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There is no doubt that the sight of rotting fresh produce in the aisles would go down just as badly with customers as images of plastic-strewn beaches in the papers

There was a time just over a year ago when if you stood still in the produce aisle of Asda for long enough, you risked being covered with cellophane by a member of staff. If ever there was evidence of how quickly the war on plastic has changed the agenda, Asda’s about-turn is it.

Today’s announcement that it has removed the packaging from swedes, a product it sells nearly six million of a year, is a big boost for anti-plastic campaigners. Especially as other products, such as asparagus, will follow in a rolling programme.

It was, after all, only in the spring of last year that Asda announced trials to increase the use of plastic by stopping the sale of loose fruit & veg lines across certain key products. Carrots, apples and potatoes were bagged, whether customers liked it or not.

Read more: Iceland named worst offender in fresh produce plastic use

Many did not, some even taking it upon themselves to take ‘vigilante’ action at the time by ripping open the packages. Asda was soon in back-pedalling mode and loose veg did not take long to return, albeit alongside a whole raft of fresh produce still in plastic.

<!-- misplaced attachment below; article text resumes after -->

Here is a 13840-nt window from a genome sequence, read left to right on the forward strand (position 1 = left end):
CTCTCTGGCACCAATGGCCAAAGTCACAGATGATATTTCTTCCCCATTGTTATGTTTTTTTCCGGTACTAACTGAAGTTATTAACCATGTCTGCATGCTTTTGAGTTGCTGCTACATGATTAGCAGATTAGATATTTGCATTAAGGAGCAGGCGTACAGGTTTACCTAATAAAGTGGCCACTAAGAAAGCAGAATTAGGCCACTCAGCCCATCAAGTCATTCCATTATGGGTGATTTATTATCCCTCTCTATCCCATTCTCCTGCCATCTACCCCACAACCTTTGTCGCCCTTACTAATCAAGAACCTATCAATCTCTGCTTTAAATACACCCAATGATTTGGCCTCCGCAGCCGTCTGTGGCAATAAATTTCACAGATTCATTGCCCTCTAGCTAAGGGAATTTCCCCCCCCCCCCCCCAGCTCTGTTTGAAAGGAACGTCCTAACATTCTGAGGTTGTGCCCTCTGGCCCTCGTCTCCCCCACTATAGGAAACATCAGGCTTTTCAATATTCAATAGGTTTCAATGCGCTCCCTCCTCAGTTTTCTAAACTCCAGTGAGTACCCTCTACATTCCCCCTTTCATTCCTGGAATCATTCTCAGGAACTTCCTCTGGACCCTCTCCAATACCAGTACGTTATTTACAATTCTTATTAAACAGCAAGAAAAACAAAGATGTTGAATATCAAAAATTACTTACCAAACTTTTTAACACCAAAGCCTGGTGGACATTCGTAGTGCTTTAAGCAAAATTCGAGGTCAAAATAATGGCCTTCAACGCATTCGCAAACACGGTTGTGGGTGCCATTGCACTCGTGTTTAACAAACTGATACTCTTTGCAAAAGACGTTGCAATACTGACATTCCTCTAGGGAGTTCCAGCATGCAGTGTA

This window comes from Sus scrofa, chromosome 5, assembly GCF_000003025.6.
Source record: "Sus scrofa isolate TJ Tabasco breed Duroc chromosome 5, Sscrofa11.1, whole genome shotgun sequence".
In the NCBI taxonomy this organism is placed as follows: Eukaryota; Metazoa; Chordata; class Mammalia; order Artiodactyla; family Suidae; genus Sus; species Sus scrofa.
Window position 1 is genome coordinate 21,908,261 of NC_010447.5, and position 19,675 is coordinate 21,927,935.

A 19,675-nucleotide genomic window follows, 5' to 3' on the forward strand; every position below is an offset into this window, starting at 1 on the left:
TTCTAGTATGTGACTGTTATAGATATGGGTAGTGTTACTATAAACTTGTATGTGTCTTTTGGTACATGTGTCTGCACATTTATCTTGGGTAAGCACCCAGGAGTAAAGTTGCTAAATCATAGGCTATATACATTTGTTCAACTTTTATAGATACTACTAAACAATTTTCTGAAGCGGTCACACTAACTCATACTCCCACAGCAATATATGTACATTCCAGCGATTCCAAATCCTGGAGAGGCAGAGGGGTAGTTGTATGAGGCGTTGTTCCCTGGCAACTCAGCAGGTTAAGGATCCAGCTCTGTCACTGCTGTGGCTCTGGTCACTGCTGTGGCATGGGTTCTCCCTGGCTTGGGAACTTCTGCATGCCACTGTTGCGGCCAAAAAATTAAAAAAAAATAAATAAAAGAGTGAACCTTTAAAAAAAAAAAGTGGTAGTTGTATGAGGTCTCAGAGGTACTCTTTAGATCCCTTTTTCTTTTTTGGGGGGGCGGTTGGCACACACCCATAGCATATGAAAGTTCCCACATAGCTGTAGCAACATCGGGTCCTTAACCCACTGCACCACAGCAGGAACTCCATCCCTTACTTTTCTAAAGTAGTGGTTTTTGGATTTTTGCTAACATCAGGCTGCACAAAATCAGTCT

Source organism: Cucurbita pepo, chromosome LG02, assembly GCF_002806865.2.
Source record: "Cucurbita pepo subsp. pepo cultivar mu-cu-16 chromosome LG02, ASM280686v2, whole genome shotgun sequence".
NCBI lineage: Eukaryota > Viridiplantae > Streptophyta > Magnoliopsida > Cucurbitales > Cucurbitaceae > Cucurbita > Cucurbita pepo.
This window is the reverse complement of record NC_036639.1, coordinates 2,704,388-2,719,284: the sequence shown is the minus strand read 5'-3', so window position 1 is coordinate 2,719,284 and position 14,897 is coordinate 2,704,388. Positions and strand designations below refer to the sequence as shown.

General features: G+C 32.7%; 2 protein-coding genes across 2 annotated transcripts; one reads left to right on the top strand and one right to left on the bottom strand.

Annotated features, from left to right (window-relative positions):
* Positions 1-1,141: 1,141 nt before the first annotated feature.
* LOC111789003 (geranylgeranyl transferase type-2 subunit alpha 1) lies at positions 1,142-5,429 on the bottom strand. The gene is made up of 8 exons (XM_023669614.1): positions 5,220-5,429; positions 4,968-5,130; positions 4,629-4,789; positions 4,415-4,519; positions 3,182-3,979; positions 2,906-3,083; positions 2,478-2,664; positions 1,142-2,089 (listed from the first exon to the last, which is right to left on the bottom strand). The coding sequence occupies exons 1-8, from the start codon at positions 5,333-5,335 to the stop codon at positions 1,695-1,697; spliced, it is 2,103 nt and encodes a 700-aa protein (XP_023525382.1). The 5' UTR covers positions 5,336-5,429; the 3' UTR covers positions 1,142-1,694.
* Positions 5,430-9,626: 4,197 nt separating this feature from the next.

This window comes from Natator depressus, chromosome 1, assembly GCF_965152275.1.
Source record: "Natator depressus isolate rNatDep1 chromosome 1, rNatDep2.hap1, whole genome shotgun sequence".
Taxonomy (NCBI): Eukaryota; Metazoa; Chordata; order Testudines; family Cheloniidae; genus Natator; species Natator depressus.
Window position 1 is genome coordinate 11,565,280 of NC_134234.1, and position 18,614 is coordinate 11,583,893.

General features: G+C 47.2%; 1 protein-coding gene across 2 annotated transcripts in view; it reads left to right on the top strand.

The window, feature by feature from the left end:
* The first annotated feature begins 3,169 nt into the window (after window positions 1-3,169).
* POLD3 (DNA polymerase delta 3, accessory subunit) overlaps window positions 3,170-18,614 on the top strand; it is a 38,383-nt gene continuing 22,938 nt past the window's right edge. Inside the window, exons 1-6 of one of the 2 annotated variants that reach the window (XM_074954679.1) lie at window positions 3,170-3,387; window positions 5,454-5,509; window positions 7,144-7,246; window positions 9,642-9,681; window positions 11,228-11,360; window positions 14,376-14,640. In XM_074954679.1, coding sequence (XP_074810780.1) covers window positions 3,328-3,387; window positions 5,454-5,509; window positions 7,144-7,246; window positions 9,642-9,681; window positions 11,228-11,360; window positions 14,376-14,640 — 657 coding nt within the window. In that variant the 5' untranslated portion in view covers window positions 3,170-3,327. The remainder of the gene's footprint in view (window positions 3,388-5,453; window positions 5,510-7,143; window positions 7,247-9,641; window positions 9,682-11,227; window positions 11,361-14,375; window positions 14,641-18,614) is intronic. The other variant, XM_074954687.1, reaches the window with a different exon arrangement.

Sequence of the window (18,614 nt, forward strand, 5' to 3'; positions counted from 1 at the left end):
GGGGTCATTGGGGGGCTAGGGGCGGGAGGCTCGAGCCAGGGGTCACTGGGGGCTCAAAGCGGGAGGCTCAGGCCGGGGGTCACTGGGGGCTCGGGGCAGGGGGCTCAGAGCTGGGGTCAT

However, there was another striking element to today’s announcement – that it would not be following Morrisons’ lead in taking the plastic sleeves from cucumbers. It also warned other products, such as cabbages, were, as yet, no-go areas.

Asda’s argument is that such moves would go too far. Removing plastic from these items would lead to rotting and mouldering products in the aisles, it says. This would of course add to the burden of food waste.

The impact on food waste of reducing plastic has long been the elephant in the room when it comes to this debate. Environmental campaigners make the point that plastic itself creates waste, by encouraging consumers to buy too many items. But there is no doubt that the sight of rotting fresh produce in the aisles would go down just as badly with customers as images of plastic-strewn beaches in the papers.

Read more: Plastic packaging increases food waste, study shows

As well as cucumber, lettuces, celery and cabbages dehydrate significantly when out of packaging. Mushrooms dehydrate more when loose and also attract high waste levels, say supermarkets. Berries, meanwhile, are notoriously difficult to protect without packaging. Celeriac is an allergen, so has to be packaged.

These sort of industry-wide issues are the reason it is so important that the war on plastic does not simply become a PR battle between rivals out to be seen to be outdoing each other. Where there are products where the removal of plastic has direct consequences for food quality and waste, the industry needs to work together to tackle them and find alternative ways of packaging.

The twin wars on plastic and food waste are both too important to be hindered by competitive rivalry. And even when there are headlines to be had about naked swedes, we must not forget how serious the repercussions are behind these moves.